Fast forward from 1994, and Final Fantasy 6 still stacks up today as a game worth playing that frankly beats out a lot of modern titles in terms of characters, story, music, and yes, even art style. To be honest, I don't think Squaresoft/Square Enix has ever released anything better on any of those fronts to this day. The quality of the soundtrack can't be overstated, as this is some of the best music Nobuo Uematsu has ever crafted.


That opera house scene is one of the best in gaming that still makes people tear up today, and that's just the tip of the iceberg. The multi-part battle while defending Narshe, switching between three groups of characters separated across the continent, stealing mechs in the imperial camp, the ghost train, and the world getting completely and utterly destroyed half way through the game are all classic moments in gaming.


Every playable character had an interesting backstory as well as a unique combat ability that made them all play differently, but let's not discount the bad guys. Has there ever been an antagonist like Kefka? Turns out the insane clown was way more evil than the evil emperor he worked for, and he succeeded where every other villain failed in a quest to destroy the world and rule the ashes.



Without question, Final Fantasy is easily the most famous and prolific console RPG series of all time, introducing several generations of gamers to the concept of turn-based side by side battles as heroes attempt to overthrow kingdoms and protect magic crystals.


The coming next-gen remake of Final Fantasy 7 was one of the biggest pieces of news to land from E3 this year, but it's not all we have to look forward to, with the anticipated part 15 arriving next year and slated to shake up the formula quite a bit.


Ranking these games from best to worst is a monumental task, especially considering the sheer number of titles released since the first Final Fantasy way back 1987. To keep things manageable, here I'm focusing on base single player games in the main series, with two spin-offs included solely because of their iconic nature. The mobile phone games, spin-offs, sequels, MMORPGs, and Legend / Adventure titles on the Game Boy are all being left off this time around.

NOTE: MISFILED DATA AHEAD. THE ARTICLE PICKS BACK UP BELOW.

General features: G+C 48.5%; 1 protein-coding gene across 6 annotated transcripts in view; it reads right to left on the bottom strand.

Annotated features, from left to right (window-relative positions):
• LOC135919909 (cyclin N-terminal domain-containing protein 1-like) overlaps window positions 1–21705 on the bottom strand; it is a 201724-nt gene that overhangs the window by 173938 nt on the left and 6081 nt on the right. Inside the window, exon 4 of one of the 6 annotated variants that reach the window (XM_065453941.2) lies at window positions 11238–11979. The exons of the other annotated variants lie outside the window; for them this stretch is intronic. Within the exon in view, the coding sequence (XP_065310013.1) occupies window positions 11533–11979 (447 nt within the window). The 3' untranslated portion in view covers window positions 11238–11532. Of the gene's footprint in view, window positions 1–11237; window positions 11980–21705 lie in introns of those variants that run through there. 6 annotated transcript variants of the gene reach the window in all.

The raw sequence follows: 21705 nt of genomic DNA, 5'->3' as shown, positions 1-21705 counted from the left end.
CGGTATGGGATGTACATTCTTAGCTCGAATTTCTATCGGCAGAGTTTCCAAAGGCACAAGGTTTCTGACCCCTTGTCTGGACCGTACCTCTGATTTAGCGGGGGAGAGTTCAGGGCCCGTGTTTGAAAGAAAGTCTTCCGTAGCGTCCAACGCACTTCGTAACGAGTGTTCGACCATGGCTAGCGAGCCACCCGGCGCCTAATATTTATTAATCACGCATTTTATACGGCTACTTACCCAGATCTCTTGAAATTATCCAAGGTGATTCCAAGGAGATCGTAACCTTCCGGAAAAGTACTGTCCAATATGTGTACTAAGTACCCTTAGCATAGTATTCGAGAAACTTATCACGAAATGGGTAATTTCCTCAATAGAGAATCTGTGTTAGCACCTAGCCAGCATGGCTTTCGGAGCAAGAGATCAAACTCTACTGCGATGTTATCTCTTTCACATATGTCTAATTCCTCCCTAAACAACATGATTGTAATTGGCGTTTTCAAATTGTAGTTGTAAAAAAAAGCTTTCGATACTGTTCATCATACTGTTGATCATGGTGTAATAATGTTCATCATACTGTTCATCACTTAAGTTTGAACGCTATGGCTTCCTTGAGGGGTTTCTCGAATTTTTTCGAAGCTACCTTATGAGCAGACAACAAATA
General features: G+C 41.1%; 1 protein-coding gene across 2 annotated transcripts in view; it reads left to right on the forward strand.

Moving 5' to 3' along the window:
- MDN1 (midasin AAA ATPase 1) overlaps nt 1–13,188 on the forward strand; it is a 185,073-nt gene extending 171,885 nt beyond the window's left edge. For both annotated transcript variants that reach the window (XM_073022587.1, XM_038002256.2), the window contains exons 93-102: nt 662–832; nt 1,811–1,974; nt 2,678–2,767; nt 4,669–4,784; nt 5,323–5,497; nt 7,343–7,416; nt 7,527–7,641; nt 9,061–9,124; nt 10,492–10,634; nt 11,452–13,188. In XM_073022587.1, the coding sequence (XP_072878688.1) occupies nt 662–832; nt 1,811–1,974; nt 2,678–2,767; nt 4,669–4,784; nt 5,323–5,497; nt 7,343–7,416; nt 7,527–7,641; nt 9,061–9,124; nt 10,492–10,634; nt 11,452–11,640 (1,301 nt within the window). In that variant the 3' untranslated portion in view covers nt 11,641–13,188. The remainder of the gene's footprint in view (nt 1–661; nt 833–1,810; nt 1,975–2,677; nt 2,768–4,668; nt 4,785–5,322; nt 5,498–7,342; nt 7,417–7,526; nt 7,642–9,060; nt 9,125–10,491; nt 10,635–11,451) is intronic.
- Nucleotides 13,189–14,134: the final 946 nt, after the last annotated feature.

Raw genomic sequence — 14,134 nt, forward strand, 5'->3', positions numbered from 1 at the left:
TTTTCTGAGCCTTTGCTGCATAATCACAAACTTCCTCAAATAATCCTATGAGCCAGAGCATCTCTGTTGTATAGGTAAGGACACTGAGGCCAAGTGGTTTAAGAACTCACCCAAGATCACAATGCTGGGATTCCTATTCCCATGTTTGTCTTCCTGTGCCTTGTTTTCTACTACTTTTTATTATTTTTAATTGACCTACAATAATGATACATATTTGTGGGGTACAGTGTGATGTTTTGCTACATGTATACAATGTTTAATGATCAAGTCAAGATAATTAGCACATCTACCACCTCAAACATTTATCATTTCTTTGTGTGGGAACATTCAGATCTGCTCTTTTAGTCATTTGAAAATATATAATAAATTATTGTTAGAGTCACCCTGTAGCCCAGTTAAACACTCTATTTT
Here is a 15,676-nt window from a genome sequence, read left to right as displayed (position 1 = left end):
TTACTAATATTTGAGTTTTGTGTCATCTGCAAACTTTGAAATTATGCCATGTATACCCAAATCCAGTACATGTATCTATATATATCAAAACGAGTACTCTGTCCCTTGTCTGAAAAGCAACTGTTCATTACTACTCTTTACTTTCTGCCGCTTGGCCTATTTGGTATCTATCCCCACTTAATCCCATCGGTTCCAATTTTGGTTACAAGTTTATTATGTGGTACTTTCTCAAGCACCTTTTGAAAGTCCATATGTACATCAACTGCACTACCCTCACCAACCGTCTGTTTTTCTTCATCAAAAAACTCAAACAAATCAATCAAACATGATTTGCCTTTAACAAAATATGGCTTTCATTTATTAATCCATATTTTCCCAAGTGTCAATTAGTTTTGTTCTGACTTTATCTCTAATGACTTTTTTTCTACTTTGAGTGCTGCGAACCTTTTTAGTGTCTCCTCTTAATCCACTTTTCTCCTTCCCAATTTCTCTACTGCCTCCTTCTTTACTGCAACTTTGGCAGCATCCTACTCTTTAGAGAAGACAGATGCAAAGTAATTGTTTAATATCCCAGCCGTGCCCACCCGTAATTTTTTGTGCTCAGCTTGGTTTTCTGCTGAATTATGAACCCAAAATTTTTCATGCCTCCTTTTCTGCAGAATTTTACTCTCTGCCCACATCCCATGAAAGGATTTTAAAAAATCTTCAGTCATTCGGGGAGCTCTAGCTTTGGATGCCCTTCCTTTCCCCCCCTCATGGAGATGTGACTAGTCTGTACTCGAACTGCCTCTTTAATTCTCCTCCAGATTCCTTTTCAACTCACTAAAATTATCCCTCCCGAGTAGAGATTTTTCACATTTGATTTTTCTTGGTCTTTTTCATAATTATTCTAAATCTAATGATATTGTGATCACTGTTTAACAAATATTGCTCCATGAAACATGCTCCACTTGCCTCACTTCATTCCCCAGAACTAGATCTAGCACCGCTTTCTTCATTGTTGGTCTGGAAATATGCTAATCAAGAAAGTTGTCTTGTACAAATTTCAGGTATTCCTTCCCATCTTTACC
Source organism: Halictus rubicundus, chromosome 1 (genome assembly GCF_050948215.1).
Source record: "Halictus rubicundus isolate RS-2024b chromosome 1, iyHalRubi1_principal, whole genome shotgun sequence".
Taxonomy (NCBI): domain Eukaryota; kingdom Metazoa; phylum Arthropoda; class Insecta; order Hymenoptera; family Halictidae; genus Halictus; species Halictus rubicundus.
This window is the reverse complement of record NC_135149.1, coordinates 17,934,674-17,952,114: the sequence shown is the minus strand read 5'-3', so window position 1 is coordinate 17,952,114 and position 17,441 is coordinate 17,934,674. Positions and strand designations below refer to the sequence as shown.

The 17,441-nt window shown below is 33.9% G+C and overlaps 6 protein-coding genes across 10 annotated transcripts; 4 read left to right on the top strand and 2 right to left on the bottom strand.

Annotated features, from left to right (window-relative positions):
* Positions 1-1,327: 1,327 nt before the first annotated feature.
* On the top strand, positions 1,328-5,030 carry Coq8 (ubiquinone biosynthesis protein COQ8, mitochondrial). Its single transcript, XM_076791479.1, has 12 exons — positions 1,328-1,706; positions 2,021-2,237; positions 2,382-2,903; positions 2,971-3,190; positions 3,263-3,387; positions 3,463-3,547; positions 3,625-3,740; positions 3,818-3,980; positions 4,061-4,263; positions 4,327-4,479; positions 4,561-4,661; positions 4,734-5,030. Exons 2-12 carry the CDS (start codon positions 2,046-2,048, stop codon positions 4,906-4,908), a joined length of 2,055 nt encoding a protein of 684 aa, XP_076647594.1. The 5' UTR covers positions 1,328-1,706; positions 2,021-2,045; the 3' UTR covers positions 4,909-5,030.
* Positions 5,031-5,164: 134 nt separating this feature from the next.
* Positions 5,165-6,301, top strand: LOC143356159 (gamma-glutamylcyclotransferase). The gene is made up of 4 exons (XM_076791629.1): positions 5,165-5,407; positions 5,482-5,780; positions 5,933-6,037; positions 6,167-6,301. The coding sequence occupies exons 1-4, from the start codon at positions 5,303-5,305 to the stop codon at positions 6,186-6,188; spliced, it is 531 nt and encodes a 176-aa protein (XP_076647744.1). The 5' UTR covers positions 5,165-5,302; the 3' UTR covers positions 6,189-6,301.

Even by culling all those extra games and whittling it down to the 14 titles included here, ranking them is harder than you'd think, as most of the Final Fantasy games have been re-released in alternate versions, some with major graphical and gameplay changes. The first game alone has come out in no less than 11 separate releases from the NES to the PlayStation to mobile phones and most recently for the 3DS.


For consistency's sake, these are all being ranked based on their original versions and not on the later re-creations.

Girls with Guns: Top 10 video game women with serious firepower Thu, 27 Aug 2015 09:38:22 -0400 David Fisher


That's all folks!


This is the end of my Top 10 Girls with Guns list. It's great to know that there's such a diverse set of women in video games that are able to stand among the guys in the big-leagues in terms of firepower, but I'm sure everyone can think of their own favorite gun-gals.


This is where I turn it to you! What other gun-totting girls in gaming can you come up with? Where would you place them on the list? Do you disagree with any of my claims or placements? Leave your opinions and ideas in the comments section below!


#1 Samus Aran - Metroid